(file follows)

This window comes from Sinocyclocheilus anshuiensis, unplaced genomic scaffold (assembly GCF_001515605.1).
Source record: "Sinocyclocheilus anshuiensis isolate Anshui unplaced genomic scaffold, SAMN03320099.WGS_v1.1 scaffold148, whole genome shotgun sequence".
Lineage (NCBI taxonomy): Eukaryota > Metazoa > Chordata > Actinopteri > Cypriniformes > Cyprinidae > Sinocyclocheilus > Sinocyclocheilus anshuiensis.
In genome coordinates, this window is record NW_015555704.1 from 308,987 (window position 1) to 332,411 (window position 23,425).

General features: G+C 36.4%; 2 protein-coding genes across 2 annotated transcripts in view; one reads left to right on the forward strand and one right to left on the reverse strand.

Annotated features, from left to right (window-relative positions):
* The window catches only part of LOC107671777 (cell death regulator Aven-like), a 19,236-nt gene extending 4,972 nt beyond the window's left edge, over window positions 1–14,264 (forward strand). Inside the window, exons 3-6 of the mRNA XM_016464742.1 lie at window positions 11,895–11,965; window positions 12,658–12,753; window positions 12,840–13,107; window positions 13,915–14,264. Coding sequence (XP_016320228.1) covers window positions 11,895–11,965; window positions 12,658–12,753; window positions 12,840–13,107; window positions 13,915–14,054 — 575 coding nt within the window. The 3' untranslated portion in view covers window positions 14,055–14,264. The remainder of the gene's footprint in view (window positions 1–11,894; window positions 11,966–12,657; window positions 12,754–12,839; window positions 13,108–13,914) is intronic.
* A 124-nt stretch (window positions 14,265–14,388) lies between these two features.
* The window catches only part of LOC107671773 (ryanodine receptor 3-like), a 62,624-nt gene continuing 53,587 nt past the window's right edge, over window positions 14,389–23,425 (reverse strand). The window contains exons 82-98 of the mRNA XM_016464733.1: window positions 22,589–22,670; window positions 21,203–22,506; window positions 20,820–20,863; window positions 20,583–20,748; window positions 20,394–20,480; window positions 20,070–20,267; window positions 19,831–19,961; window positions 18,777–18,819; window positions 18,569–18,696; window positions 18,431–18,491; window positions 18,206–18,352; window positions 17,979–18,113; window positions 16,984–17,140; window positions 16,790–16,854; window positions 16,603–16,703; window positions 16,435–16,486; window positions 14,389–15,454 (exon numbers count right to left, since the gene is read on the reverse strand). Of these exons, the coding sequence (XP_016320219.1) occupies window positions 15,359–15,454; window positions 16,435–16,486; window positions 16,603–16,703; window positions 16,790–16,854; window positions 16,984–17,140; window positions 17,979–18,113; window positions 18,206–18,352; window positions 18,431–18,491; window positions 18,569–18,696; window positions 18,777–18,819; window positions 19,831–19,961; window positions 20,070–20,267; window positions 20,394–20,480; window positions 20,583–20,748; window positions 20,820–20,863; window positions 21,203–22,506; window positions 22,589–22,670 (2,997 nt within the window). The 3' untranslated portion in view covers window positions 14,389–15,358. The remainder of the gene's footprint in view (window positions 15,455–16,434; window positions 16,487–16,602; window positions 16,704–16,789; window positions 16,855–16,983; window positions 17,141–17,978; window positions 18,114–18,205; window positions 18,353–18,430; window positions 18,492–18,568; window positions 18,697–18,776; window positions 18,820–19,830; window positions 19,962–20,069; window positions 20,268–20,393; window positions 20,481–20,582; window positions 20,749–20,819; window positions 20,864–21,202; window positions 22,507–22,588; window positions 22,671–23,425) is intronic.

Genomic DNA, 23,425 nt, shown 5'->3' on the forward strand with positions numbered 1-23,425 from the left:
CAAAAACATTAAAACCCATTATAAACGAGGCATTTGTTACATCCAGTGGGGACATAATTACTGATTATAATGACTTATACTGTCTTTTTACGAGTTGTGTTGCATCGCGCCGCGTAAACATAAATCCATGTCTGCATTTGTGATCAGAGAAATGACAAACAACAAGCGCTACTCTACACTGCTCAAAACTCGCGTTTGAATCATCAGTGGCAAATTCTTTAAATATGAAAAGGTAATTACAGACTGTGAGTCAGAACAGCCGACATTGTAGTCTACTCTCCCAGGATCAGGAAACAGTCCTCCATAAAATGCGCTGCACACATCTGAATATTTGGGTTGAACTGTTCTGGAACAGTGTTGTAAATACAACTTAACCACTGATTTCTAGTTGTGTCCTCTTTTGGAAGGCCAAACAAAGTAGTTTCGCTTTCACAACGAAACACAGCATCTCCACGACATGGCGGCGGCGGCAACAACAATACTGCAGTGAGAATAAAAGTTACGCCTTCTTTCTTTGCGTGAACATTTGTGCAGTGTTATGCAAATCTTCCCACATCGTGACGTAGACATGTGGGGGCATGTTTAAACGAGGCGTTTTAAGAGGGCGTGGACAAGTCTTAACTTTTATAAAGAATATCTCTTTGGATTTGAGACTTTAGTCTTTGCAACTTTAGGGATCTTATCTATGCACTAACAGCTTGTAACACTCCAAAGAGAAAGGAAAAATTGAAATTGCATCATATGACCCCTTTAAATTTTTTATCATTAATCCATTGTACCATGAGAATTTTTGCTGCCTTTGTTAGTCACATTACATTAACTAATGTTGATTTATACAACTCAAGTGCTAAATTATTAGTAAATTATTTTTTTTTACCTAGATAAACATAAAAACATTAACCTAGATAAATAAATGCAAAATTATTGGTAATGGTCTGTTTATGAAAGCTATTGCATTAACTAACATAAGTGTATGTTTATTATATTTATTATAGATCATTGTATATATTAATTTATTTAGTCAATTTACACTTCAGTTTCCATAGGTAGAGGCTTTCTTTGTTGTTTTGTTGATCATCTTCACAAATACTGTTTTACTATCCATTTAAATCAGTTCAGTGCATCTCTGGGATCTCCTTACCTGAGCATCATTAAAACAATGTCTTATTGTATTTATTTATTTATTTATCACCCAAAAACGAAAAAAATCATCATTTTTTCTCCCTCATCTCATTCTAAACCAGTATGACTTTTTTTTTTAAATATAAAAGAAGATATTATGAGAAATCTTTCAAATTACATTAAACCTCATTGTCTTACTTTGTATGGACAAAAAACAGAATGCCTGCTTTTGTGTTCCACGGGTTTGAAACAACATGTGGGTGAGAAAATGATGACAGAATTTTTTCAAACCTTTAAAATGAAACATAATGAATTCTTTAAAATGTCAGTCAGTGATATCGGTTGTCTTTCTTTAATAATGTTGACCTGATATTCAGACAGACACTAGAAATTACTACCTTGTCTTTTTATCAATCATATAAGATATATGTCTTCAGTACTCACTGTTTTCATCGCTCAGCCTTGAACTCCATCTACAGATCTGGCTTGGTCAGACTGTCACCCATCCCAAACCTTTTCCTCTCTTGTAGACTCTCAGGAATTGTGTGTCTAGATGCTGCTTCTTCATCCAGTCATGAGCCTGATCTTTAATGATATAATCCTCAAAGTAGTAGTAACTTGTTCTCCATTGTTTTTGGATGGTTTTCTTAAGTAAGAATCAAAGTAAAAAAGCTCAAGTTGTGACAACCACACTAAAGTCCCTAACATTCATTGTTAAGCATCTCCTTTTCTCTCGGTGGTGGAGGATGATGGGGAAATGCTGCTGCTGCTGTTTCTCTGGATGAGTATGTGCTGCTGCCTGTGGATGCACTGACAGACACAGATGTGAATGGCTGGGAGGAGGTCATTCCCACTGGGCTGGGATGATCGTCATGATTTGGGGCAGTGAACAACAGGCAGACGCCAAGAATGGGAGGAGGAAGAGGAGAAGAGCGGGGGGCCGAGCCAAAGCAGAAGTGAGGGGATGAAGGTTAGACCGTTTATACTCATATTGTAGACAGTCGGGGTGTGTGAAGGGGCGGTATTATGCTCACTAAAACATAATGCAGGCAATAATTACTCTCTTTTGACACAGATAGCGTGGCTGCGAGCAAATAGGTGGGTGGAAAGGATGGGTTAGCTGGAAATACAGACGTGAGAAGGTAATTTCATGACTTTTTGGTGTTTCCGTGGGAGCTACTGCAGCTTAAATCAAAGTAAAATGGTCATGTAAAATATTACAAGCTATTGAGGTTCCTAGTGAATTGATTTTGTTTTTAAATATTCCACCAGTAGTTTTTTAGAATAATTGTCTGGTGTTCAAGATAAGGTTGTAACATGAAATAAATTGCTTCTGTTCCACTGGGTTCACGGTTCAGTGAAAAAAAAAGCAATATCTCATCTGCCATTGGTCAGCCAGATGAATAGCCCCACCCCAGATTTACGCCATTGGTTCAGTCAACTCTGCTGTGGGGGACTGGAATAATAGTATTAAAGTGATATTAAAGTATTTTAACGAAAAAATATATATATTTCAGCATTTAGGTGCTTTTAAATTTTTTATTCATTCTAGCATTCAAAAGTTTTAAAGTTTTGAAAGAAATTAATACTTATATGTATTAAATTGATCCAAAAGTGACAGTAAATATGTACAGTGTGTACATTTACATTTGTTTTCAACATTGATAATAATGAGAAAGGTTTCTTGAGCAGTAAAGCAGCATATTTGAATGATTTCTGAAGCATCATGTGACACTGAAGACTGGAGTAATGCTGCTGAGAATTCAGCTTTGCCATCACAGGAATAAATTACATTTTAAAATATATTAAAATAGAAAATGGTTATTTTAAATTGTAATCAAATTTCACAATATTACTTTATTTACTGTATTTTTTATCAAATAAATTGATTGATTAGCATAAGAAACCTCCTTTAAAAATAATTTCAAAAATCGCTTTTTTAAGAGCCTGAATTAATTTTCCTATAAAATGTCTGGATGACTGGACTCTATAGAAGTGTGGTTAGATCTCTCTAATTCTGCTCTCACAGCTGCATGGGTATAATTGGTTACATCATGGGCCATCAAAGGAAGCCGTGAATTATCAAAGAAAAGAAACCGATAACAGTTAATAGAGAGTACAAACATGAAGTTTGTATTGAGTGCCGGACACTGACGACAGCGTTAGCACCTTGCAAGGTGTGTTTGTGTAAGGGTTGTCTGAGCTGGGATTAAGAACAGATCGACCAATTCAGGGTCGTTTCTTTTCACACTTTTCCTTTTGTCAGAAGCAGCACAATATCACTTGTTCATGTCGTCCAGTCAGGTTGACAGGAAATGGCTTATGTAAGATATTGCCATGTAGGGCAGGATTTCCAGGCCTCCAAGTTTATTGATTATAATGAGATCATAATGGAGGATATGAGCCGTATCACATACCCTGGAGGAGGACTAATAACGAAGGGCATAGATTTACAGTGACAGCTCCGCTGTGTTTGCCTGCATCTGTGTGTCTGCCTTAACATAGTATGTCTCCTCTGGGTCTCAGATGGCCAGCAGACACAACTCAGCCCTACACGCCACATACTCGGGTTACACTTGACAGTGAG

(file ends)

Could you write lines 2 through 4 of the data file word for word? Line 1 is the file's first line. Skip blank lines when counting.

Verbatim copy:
Source record: "Sinocyclocheilus anshuiensis isolate Anshui unplaced genomic scaffold, SAMN03320099.WGS_v1.1 scaffold148, whole genome shotgun sequence".
Lineage (NCBI taxonomy): Eukaryota > Metazoa > Chordata > Actinopteri > Cypriniformes > Cyprinidae > Sinocyclocheilus > Sinocyclocheilus anshuiensis.
In genome coordinates, this window is record NW_015555704.1 from 308,987 (window position 1) to 332,411 (window position 23,425).